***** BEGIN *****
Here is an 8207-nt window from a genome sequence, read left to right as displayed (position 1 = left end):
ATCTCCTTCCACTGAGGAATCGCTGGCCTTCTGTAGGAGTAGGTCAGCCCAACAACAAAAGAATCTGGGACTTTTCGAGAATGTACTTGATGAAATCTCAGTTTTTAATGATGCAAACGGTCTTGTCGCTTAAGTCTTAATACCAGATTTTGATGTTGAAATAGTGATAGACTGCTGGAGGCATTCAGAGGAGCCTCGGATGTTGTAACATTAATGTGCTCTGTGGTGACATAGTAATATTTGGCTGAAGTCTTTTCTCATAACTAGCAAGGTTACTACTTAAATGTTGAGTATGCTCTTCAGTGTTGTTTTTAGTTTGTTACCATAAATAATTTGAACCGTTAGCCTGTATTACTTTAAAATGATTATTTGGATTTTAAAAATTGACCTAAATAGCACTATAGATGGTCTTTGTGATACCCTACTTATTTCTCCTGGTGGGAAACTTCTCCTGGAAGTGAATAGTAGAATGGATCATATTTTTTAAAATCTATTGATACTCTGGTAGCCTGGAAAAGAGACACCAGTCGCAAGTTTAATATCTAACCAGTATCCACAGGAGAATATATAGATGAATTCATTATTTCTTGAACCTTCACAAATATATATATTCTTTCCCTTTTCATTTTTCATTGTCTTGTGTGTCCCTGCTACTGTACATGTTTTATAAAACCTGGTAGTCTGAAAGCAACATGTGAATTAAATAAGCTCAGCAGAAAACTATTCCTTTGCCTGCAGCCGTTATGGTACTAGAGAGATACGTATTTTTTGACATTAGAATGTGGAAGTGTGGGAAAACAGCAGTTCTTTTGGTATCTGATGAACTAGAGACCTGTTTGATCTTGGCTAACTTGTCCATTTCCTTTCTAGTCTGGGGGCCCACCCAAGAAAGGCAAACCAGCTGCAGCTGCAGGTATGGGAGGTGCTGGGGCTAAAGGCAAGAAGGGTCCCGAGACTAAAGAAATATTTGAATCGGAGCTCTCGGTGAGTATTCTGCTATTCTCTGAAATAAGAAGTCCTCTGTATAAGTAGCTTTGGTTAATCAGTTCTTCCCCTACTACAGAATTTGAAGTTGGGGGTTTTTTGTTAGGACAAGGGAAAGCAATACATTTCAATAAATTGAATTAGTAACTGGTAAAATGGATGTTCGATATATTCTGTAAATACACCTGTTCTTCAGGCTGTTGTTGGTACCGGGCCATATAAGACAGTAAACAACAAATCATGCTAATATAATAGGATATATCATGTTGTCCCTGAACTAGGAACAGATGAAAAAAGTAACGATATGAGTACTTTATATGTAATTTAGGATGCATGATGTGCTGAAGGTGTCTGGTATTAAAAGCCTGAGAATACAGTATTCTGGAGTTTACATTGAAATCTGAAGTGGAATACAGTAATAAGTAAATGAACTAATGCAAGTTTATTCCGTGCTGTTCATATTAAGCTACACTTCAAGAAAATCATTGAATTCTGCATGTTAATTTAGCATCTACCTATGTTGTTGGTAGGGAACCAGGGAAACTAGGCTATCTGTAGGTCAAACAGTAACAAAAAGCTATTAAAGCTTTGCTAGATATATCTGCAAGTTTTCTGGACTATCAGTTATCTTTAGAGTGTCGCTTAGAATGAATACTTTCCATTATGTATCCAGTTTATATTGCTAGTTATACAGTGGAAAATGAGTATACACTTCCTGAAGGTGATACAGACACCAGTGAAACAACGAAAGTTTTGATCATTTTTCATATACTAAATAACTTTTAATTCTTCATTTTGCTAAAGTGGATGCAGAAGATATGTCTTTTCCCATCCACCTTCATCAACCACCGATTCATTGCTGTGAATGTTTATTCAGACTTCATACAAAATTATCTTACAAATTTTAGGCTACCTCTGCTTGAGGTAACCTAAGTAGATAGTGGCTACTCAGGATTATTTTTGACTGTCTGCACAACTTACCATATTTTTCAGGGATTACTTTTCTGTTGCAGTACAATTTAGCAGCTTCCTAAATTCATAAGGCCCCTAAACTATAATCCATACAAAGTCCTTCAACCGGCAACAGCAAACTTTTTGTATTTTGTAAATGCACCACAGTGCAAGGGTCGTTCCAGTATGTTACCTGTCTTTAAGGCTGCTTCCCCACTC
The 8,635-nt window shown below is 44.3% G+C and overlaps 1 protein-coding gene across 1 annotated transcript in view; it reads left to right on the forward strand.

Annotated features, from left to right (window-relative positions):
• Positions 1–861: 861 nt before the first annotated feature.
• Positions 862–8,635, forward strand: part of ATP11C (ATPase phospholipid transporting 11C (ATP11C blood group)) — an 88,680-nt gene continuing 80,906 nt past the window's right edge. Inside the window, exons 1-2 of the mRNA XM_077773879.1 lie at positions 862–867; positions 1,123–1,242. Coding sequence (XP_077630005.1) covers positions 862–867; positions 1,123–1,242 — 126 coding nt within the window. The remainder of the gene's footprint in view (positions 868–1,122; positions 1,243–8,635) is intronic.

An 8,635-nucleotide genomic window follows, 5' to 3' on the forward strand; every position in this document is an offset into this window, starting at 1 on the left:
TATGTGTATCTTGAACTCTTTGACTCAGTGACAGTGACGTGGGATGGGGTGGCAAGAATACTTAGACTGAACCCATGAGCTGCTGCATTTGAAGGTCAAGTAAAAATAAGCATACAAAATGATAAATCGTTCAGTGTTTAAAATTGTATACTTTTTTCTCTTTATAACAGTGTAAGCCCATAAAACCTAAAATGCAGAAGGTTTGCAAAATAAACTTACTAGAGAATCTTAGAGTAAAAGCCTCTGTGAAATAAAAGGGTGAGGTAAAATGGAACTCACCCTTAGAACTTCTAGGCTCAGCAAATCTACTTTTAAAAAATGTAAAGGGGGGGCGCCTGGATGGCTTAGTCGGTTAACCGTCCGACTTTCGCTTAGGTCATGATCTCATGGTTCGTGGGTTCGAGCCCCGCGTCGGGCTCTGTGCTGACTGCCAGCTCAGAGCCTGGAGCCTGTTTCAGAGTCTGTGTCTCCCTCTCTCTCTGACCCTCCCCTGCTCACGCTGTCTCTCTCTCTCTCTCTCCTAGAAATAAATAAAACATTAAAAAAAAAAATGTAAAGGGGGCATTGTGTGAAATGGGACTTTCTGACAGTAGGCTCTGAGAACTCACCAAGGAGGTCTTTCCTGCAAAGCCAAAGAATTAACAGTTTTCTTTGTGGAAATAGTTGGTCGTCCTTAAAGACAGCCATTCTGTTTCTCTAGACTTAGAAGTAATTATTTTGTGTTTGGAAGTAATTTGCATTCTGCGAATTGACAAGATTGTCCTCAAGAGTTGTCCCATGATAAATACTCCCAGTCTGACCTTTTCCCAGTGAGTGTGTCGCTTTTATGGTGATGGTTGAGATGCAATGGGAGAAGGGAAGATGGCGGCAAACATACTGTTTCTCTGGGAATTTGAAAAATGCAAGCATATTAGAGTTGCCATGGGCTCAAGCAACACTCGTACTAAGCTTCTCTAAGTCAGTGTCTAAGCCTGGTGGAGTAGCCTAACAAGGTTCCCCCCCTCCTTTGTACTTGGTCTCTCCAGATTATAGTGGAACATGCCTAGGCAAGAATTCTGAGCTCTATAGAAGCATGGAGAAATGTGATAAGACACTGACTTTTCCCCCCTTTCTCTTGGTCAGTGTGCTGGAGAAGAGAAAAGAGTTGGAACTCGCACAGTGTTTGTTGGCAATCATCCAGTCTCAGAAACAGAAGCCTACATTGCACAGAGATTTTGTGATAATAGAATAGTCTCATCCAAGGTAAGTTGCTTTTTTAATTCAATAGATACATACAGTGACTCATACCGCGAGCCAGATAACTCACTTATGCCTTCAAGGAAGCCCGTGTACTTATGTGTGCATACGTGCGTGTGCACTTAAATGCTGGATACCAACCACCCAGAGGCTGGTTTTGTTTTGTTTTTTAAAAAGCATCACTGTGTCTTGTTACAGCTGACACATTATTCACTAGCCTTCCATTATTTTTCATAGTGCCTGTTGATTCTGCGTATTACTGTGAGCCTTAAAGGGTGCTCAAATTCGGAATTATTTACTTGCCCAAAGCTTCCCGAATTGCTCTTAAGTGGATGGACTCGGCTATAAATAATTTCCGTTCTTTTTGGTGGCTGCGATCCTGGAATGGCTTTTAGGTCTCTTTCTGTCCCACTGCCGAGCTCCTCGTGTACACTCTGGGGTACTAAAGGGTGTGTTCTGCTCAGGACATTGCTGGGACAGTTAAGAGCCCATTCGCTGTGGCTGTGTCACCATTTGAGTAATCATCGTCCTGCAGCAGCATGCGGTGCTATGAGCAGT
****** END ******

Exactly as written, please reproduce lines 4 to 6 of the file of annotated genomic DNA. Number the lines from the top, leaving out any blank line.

Annotated features, from left to right (window-relative positions):
• Positions 1–861: 861 nt before the first annotated feature.
• Positions 862–8,635, forward strand: part of ATP11C (ATPase phospholipid transporting 11C (ATP11C blood group)) — an 88,680-nt gene continuing 80,906 nt past the window's right edge. Inside the window, exons 1-2 of the mRNA XM_077773879.1 lie at positions 862–867; positions 1,123–1,242. Coding sequence (XP_077630005.1) covers positions 862–867; positions 1,123–1,242 — 126 coding nt within the window. The remainder of the gene's footprint in view (positions 868–1,122; positions 1,243–8,635) is intronic.